Current year’s leaf damage by black vine weevil has been found east of Effingham. Now is the right time of year to be seeing this in southern Illinois, particularly with our unusually warm spring.
Black vine weevil larvae are thick-bodied, white, legless grubs up to about 3/8 inch long that feed on the roots of yew (Taxus), strawberry, and other plants. They prune off small roots and also damage larger roots. This rootfeeding can be devastating in a nursery because it results in reduced growth or even dieback of the aboveground part of the plant. Anything that lengthens the time a plant takes to reach marketable size is a concern for the nurseryman. It is common to find damage from black vine weevil larvae on the roots of dying yews in the landscape, but these plants typically have obvious additional stresses, such as having poor soil drainage from being near a downspout or soil compaction from being next to a footpath. Nearby yews that show no dieback and do not have these additional stresses commonly show root damage from black vine weevil as well.
The larvae pupate, and adults emerge later in the spring. Adults are about 3/8 inch long; blackish, with indistinct small, yellowish spots; and very hard-shelled. The head tapers into a narrowed muzzle. These insects are all flightless females that must feed 2 to 3 weeks before their ovaries develop enough to lay eggs. These adults hide in debris below the plant during the day and come up onto it during the night to feed. Their small mouthparts nibble 1/8-inch-long, crescent-shaped notches in the leaf margins. This feeding damage is very characteristic and is common on the leaves of yew, strawberry, euonymus, clematis, wisteria, and many other plants. The adults also can migrate indoors, where they feed heavily on house plants. Eighty other feeding hosts are known for the adults of this insect.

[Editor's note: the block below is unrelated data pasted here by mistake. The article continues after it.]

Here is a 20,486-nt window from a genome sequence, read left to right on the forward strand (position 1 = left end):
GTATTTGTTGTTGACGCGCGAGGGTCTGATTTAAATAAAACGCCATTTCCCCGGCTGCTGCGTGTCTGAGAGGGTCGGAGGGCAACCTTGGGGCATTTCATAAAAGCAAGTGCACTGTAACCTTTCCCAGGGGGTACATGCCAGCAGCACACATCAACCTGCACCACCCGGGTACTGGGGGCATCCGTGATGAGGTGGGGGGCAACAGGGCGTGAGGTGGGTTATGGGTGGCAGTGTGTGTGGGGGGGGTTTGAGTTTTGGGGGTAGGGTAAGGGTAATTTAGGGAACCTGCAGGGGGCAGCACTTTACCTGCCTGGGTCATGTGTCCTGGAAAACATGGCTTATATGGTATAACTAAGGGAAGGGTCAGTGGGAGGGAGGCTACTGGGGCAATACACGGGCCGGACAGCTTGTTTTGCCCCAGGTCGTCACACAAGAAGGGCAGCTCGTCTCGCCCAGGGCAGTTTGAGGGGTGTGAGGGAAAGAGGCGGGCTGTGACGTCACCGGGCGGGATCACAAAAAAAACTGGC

For the nursery, control has been achieved against the larvae with soil drenches of bendiocarb (Dycarb or Turcam), carbofuran (Furadan), and acephate (Orthene or Pinpoint). The insecticidal nematodes Heterorhabditis bacteriophora and Steinernema feltiae are also effective. Larval control is much more certain in potted plants than in field-grown plants. Thus larval control in the landscape is uncertain.
Controlling the adults, particularly in the first 2 to 3 weeks after emergence, not only reduces adult damage but also indirectly reduces the larval population by killing the adults before they lay eggs. Spray attacked foliage with acephate (Orthene), cyfluthrin (Tempo), or bendiocarb (Dycarb or Turcam); and allow a liberal amount to run from the foliage onto the soil to kill hiding adults. Bendiocarb is being phased out of the marketplace and may be difficult to find.
Finally, it is often not necessary to treat for the damage by black vine weevil in landscapes. Larval feeding is likely not to be a problem to established plants. Adult feeding is not obvious on yew, so frequently the client is unconcerned about that damage. Adult feeding is more obvious on euonymus and some other plants. Avoid siting these near yews to reduce adult damage and avoid insecticide application.